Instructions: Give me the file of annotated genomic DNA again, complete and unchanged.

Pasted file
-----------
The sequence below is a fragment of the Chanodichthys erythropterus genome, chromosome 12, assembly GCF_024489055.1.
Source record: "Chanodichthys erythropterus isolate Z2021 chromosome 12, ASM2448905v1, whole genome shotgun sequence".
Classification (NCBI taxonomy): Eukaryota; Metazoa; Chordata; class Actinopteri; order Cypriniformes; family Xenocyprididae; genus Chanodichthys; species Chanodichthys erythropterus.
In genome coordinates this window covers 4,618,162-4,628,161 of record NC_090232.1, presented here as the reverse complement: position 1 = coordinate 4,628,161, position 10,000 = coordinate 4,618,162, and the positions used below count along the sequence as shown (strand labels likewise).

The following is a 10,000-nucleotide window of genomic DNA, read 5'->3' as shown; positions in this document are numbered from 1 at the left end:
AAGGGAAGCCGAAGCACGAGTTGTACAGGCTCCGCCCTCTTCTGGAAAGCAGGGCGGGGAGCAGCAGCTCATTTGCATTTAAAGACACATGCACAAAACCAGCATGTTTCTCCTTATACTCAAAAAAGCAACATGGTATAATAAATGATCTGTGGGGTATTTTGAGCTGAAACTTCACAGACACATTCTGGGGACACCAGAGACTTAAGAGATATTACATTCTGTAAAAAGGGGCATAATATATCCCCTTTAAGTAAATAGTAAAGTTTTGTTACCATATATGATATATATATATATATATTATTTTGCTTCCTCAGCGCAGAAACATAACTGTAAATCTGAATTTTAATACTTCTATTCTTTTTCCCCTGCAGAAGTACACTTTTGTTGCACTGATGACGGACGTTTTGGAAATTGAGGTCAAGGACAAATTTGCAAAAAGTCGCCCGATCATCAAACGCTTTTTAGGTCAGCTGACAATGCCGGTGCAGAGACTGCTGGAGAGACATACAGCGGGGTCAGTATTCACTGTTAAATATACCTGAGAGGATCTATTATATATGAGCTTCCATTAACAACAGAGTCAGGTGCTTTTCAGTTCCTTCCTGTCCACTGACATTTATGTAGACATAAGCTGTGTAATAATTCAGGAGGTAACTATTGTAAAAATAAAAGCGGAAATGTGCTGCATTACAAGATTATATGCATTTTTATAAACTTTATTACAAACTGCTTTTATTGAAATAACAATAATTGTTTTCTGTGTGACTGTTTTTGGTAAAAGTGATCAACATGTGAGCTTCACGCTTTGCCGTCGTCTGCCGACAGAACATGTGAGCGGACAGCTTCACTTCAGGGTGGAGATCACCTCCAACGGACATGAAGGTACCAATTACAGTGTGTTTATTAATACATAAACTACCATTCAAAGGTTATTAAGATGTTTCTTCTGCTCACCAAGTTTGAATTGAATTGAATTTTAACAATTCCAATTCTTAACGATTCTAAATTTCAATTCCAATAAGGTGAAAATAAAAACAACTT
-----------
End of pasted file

The sequence below is a fragment of the Chanodichthys erythropterus genome, chromosome 12, assembly GCF_024489055.1.
Source record: "Chanodichthys erythropterus isolate Z2021 chromosome 12, ASM2448905v1, whole genome shotgun sequence".
Classification (NCBI taxonomy): Eukaryota; Metazoa; Chordata; class Actinopteri; order Cypriniformes; family Xenocyprididae; genus Chanodichthys; species Chanodichthys erythropterus.
In genome coordinates this window covers 4,618,162-4,628,161 of record NC_090232.1, presented here as the reverse complement: position 1 = coordinate 4,628,161, position 10,000 = coordinate 4,618,162, and the positions used below count along the sequence as shown (strand labels likewise).

The following is a 10,000-nucleotide window of genomic DNA, read 5'->3' as shown; positions in this document are numbered from 1 at the left end:
AAGGGAAGCCGAAGCACGAGTTGTACAGGCTCCGCCCTCTTCTGGAAAGCAGGGCGGGGAGCAGCAGCTCATTTGCATTTAAAGACACATGCACAAAACCAGCATGTTTCTCCTTATACTCAAAAAAGCAACATGGTATAATAAATGATCTGTGGGGTATTTTGAGCTGAAACTTCACAGACACATTCTGGGGACACCAGAGACTTAAGAGATATTACATTCTGTAAAAAGGGGCATAATATATCCCCTTTAAGTAAATAGTAAAGTTTTGTTACCATATATGATATATATATATATATATTATTTTGCTTCCTCAGCGCAGAAACATAACTGTAAATCTGAATTTTAATACTTCTATTCTTTTTCCCCTGCAGAAGTACACTTTTGTTGCACTGATGACGGACGTTTTGGAAATTGAGGTCAAGGACAAATTTGCAAAAAGTCGCCCGATCATCAAACGCTTTTTAGGTCAGCTGACAATGCCGGTGCAGAGACTGCTGGAGAGACATACAGCGGGGTCAGTATTCACTGTTAAATATACCTGAGAGGATCTATTATATATGAGCTTCCATTAACAACAGAGTCAGGTGCTTTTCAGTTCCTTCCTGTCCACTGACATTTATGTAGACATAAGCTGTGTAATAATTCAGGAGGTAACTATTGTAAAAATAAAAGCGGAAATGTGCTGCATTACAAGATTATATGCATTTTTATAAACTTTATTACAAACTGCTTTTATTGAAATAACAATAATTGTTTTCTGTGTGACTGTTTTTGGTAAAAGTGATCAACATGTGAGCTTCACGCTTTGCCGTCGTCTGCCGACAGAACATGTGAGCGGACAGCTTCACTTCAGGGTGGAGATCACCTCCAACGGACATGAAGGTACCAATTACAGTGTGTTTATTAATACATAAACTACCATTCAAAGGTTATTAAGATGTTTCTTCTGCTCACCAAGTTTGAATTGAATTGAATTTTAACAATTCCAATTCTTAACGATTCTAAATTTCAATTCCAATAAGGTGAAAATAAAAACAACTT